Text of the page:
Suppose Berrios pitches to a level that approaches preseason expectations (74th ERA percentile), and Toronto acquires a starter who projects to generate an ERA similar to Berrios. Toronto would have one of the best collections of four starters for the rest of the 2022 season and the postseason. What are the names of these desired starters? Table 2 has the answers.
My sample includes starters from teams unlikely to make the postseason or mainstream media outlets have reported may be available for trade. I then whittled the dataset down to starters with xERA, FIP and xFIP scores near or better than the 70th percentile in each metric. The final target list comprises the following: Luis Castillo, Merrill Kelly, Pablo Lopez, Tyler Mahle, Frankie Montas, Martin Perez, Carlos Rodon, Tarik Skubal and Jose Quintana.
An important consideration is the health status of the targeted pitchers. Montas experienced shoulder tightness in a July 3 start. He returned on July 21 and pitched three scoreless innings, including five strikeouts. He made his next start on July 26 but was not as impressive in his five-inning outing (38 GameScore). Mahle’s health issue concerns his rumoured COVID unvaccinated status. If Mahle refuses to comply with the Government of Canada’s regulations, he will not become a member of the Toronto Blue Jays.
Another question to consider at this juncture is what is the player cost needed to acquire any of the noted starters? I prefer to use Baseball Trade Values (“BTV”) to understand what a reasonable trade package would look like for each pitcher. I use BTV because it is an objective, third-party resource that uses a rigorous process to determine trade values.
Table 3 shows the trade value needed to acquire each starter. Recognizing that these values and packages are estimates is critical. Teams place different values on MLB players and MiLB prospects for many reasons, including team needs and future performance projections. The critical takeaway is to note the relative trade values of the starters. For example, Skubal, Lopez or Castillo will likely cost more in player capital than Montas, Mahle or Rodon. Furthermore, the probable package to acquire a Castillo is considerably more than it would be to acquire Quintana, for example.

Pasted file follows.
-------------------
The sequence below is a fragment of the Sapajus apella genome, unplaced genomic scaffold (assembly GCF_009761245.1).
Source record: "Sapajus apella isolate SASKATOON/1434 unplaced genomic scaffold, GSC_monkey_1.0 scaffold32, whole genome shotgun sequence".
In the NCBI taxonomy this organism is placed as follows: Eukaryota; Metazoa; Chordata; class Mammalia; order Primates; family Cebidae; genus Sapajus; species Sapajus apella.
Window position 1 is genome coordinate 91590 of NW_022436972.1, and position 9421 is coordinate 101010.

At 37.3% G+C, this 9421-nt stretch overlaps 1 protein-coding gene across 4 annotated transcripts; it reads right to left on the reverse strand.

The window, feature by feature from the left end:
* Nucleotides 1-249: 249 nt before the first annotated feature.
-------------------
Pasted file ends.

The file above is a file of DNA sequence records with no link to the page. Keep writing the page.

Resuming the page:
The trade package for Castillo, Skubal or Lopez could very well cost Ricky Tiedemann and others. Baseball America recently updated their Top 100 Prospects List, and two Blue Jays (Gabriel Moreno #1 and Tiedemann #34) made the list. These MLB starters are very good but are not cheap acquisitions.
The Last Word
Toronto currently holds the first American League Wild Card slot and is 11.5 games out of the American League East Division lead. The Blue Jays have roster issues to address if they want to enhance their chances of making the playoffs and advancing in the postseason. I think a Romano 2.0 and another high-leverage reliever are needed to bolster Toronto’s bullpen. Perhaps a left-handed power bat is on Toronto’s wishlist. However, the Blue Jays should endeavour to improve their starting rotation. Adding a good starter, benefitting from a Berrios return to form, would provide Toronto with one of the best collections of four starters among American League teams. Let the trades begin!
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Bob was a St. Louis Cardinals fan until the Blue Jays arrived on the baseball scene, although he still has a soft spot for the Cards. Similar to straddling the Greenwich Meridian, as depicted in the avatar, Bob applies sabermetrics when applicable, but his heart tells him that Lou Brock belongs in the Hall of Fame.